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 A/V REPORTS
The BBC's Roger Harrabin
analyses why the turnout was so low
 real 28k

Friday, 8 June, 2001, 05:45 GMT 06:45 UK
Voters deliver election snub
Prime Minister Tony Blair
Blair claimed victory early
Nick Assinder

William Hague's leadership of the Tory party is under intense pressure after Labour cruised towards a second sensational landslide election victory.

But, even as Tony Blair was celebrating his predicted runaway success, his own victory was seriously undermined with figures suggesting the number of people who bothered to vote was at an all-time low.

Turnout across the country was 10% down on 1997 and possibly as low as 58% - the worst since 1918 and confirmation that the poll had dramatically failed to engage voters.

As a clearer picture of the likely election result started to emerge in the early hours of the morning, it was evident that little could stop Mr Blair from winning his dreamed-of second term.

Tory leader William Hague
Hague will look to future
It appeared the Tories might make no advances at all on their 1997 showing, a result which would pitch them into turmoil and spark months of soul- searching and, very likely, a leadership contest.

It was even being speculated that William Hague might resign before the week was out.

But it was also plain that the Liberal Democrats were set to gain a number of seats, improving on their existing tally - already the best for a third party since the 1930s.

That was hugely good news for Charles Kennedy, whose leadership has been greatly enhanced by the results.

Get on with it

But it was Tony Blair who was accepting all the plaudits. He even appeared to pre-judge the outcome of the poll when he delivered his victor's address in his own constituency of Sedgefield at around 0130 BST on Friday morning.

After claiming it was an historic night, he said the British public had given him a clear message - that they agreed with the direction of his policies but wanted him to get on with it.

But turnout was down 10% in Mr Blair's own patch - where his majority was cut by 8,000 - and was even lower in other Labour strongholds.

And, while some ministers claimed that was partly the politics of contentment and the fact the result had been viewed as a foregone conclusion, many more feared it was a sign of disillusion and disinterest.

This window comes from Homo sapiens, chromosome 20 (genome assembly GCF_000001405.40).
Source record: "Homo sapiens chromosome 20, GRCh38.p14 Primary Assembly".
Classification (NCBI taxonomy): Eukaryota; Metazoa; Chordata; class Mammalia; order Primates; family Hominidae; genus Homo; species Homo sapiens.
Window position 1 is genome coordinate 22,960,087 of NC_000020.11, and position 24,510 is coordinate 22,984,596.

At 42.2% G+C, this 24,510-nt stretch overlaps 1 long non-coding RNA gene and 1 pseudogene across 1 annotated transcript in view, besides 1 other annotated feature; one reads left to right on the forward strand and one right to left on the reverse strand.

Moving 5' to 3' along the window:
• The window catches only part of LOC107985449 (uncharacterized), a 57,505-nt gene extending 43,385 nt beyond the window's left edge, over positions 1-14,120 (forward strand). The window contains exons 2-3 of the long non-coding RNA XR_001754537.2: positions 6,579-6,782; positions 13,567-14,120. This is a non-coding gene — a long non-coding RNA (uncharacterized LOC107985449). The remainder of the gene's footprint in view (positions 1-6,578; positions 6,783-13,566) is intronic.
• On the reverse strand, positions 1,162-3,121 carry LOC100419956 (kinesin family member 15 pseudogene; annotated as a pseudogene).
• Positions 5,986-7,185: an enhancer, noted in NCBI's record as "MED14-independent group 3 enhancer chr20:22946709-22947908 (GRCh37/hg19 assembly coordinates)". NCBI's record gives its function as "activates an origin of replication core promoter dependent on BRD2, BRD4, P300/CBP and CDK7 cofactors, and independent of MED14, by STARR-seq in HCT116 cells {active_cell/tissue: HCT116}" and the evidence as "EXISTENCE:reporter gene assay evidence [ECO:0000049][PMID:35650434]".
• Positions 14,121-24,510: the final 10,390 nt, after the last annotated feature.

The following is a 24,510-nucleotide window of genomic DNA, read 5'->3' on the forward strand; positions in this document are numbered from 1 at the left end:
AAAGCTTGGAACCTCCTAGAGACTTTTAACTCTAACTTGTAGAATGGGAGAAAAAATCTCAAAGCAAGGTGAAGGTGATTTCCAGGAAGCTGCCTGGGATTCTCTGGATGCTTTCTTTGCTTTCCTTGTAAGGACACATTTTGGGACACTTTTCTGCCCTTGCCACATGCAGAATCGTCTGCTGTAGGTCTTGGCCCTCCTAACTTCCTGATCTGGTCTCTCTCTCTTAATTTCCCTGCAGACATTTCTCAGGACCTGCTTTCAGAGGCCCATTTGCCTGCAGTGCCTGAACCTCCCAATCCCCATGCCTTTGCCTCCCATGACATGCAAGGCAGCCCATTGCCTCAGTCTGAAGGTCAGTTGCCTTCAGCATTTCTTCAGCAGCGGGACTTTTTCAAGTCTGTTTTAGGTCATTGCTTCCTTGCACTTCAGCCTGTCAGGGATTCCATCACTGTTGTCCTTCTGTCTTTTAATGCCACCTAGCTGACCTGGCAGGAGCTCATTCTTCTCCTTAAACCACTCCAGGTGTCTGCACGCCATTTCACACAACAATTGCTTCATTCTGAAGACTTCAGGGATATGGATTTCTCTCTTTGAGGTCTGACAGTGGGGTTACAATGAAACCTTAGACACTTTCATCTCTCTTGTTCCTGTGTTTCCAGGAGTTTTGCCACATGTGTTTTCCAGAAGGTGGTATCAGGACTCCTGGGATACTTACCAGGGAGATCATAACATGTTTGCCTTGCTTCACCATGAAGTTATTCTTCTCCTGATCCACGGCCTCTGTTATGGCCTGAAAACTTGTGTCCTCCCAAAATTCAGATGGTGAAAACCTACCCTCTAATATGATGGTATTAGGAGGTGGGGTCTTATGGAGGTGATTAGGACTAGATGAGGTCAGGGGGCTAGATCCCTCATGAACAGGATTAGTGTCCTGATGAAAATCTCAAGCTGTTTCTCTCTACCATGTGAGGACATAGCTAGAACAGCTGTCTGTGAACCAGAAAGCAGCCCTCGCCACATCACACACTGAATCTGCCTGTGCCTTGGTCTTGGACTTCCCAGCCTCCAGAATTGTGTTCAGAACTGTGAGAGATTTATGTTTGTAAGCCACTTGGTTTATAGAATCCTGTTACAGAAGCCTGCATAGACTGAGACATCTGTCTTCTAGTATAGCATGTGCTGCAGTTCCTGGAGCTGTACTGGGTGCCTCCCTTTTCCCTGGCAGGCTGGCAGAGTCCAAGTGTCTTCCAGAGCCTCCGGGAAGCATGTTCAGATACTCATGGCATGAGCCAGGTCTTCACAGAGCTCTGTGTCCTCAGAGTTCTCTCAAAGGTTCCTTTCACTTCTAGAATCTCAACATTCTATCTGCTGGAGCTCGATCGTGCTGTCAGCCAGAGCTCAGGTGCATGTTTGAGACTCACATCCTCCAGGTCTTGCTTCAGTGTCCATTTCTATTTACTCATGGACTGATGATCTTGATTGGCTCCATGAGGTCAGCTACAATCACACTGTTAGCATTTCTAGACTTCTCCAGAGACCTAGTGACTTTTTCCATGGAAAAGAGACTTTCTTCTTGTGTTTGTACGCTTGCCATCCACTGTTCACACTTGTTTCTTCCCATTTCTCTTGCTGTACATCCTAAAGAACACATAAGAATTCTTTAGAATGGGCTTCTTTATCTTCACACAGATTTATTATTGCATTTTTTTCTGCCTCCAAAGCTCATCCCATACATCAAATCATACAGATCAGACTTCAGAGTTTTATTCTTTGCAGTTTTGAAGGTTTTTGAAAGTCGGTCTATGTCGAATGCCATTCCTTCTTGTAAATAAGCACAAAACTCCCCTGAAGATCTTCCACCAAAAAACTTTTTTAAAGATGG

Mr Hague appeared to have signally failed to revive his depressed Tory party but there was, apparently, no great enthusiasm for New Labour.

The danger for Mr Blair is that, after he used his election campaign to demand a mandate from the voters so he could carry forward his programme, he had also failed.

It is possible that more people stayed at home than actually voted for Labour.

No mandate

And any suggestion that the landslide was based on overwhelming support for New Labour will be swiftly seized on by the opposition parties.

Liberal Democrat leader Charles Kennedy
Kennedy polled big numbers
They will claim that the prime minister has no mandate but that, quite the opposite, his victory was a hollow one.

Mr Blair, however, will now swiftly move on - probably reshuffling his cabinet within hours of his victory becoming official.

Meanwhile, the inquest in the Tory party has already started, with many claiming it adopted the wrong campaign.

Critics claimed Mr Hague mishandled it by concentrating on Europe and a tit-for-tat battle on tax rather than concentrating on core issues like health and education.

Senior Tories, including possible leadership candidate Michael Portillo, insisted there should be no leadership challenge and that Mr Hague had led the best possible campaign.

It appeared possible Mr Hague might remain leader for a period, either to help the Tories regroup and find a new way forward - or to take them into the expected referendum on entry into the single currency.

Others, however, believed he might quit almost immediately to allow another leader to find his feet in time for that battle, which is certain to be highly divisive for the Tories.

But, whatever the other consequences of the 2001 election are, the disastrously-low turnout is bound to be a continuing source of dismay.

All the major political parties will feel they have to address the issue if they are not to find British politics and, as a result, democracy, collapsing into crisis.

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